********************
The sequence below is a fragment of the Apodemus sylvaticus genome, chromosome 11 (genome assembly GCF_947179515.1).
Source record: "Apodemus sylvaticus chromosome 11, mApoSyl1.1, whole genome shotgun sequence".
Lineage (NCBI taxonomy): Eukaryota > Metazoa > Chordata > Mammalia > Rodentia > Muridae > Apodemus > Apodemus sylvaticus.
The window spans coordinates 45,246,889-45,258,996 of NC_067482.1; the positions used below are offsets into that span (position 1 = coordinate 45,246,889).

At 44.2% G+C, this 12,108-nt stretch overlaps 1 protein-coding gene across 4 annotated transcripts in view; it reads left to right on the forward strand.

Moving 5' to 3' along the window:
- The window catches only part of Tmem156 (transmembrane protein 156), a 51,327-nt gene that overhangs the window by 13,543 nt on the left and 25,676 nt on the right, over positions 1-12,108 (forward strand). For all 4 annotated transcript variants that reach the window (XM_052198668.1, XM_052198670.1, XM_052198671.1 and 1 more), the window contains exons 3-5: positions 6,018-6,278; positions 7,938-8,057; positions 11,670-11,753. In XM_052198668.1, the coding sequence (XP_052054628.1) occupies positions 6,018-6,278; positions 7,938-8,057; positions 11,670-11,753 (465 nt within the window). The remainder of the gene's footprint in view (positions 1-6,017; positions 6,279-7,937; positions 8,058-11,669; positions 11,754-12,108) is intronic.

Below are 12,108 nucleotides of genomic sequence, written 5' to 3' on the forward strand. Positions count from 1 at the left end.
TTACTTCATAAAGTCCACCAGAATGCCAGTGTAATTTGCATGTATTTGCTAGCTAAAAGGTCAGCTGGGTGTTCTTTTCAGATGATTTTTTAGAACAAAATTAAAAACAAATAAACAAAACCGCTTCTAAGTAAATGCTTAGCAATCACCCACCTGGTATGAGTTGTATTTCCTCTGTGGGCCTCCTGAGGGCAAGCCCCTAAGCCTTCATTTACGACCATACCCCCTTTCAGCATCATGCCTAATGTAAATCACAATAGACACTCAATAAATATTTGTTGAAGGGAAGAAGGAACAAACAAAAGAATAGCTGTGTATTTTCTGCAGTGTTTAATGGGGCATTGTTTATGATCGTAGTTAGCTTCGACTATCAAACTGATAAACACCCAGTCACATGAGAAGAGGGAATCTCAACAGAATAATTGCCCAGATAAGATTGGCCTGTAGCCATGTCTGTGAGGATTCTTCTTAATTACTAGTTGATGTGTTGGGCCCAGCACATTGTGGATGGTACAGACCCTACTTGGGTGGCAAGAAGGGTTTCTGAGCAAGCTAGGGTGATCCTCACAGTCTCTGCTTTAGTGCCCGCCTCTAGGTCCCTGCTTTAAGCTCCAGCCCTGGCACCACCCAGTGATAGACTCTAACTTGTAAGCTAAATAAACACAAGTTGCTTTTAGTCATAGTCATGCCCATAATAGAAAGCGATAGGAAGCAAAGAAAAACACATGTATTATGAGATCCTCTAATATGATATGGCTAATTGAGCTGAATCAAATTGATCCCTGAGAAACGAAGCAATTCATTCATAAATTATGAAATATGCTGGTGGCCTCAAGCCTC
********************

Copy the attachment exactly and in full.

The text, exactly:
The sequence below is a fragment of the Apodemus sylvaticus genome, chromosome 11 (genome assembly GCF_947179515.1).
Source record: "Apodemus sylvaticus chromosome 11, mApoSyl1.1, whole genome shotgun sequence".
Lineage (NCBI taxonomy): Eukaryota > Metazoa > Chordata > Mammalia > Rodentia > Muridae > Apodemus > Apodemus sylvaticus.
The window spans coordinates 45,246,889-45,258,996 of NC_067482.1; the positions used below are offsets into that span (position 1 = coordinate 45,246,889).

At 44.2% G+C, this 12,108-nt stretch overlaps 1 protein-coding gene across 4 annotated transcripts in view; it reads left to right on the forward strand.

Moving 5' to 3' along the window:
- The window catches only part of Tmem156 (transmembrane protein 156), a 51,327-nt gene that overhangs the window by 13,543 nt on the left and 25,676 nt on the right, over positions 1-12,108 (forward strand). For all 4 annotated transcript variants that reach the window (XM_052198668.1, XM_052198670.1, XM_052198671.1 and 1 more), the window contains exons 3-5: positions 6,018-6,278; positions 7,938-8,057; positions 11,670-11,753. In XM_052198668.1, the coding sequence (XP_052054628.1) occupies positions 6,018-6,278; positions 7,938-8,057; positions 11,670-11,753 (465 nt within the window). The remainder of the gene's footprint in view (positions 1-6,017; positions 6,279-7,937; positions 8,058-11,669; positions 11,754-12,108) is intronic.

Below are 12,108 nucleotides of genomic sequence, written 5' to 3' on the forward strand. Positions count from 1 at the left end.
TTACTTCATAAAGTCCACCAGAATGCCAGTGTAATTTGCATGTATTTGCTAGCTAAAAGGTCAGCTGGGTGTTCTTTTCAGATGATTTTTTAGAACAAAATTAAAAACAAATAAACAAAACCGCTTCTAAGTAAATGCTTAGCAATCACCCACCTGGTATGAGTTGTATTTCCTCTGTGGGCCTCCTGAGGGCAAGCCCCTAAGCCTTCATTTACGACCATACCCCCTTTCAGCATCATGCCTAATGTAAATCACAATAGACACTCAATAAATATTTGTTGAAGGGAAGAAGGAACAAACAAAAGAATAGCTGTGTATTTTCTGCAGTGTTTAATGGGGCATTGTTTATGATCGTAGTTAGCTTCGACTATCAAACTGATAAACACCCAGTCACATGAGAAGAGGGAATCTCAACAGAATAATTGCCCAGATAAGATTGGCCTGTAGCCATGTCTGTGAGGATTCTTCTTAATTACTAGTTGATGTGTTGGGCCCAGCACATTGTGGATGGTACAGACCCTACTTGGGTGGCAAGAAGGGTTTCTGAGCAAGCTAGGGTGATCCTCACAGTCTCTGCTTTAGTGCCCGCCTCTAGGTCCCTGCTTTAAGCTCCAGCCCTGGCACCACCCAGTGATAGACTCTAACTTGTAAGCTAAATAAACACAAGTTGCTTTTAGTCATAGTCATGCCCATAATAGAAAGCGATAGGAAGCAAAGAAAAACACATGTATTATGAGATCCTCTAATATGATATGGCTAATTGAGCTGAATCAAATTGATCCCTGAGAAACGAAGCAATTCATTCATAAATTATGAAATATGCTGGTGGCCTCAAGCCTC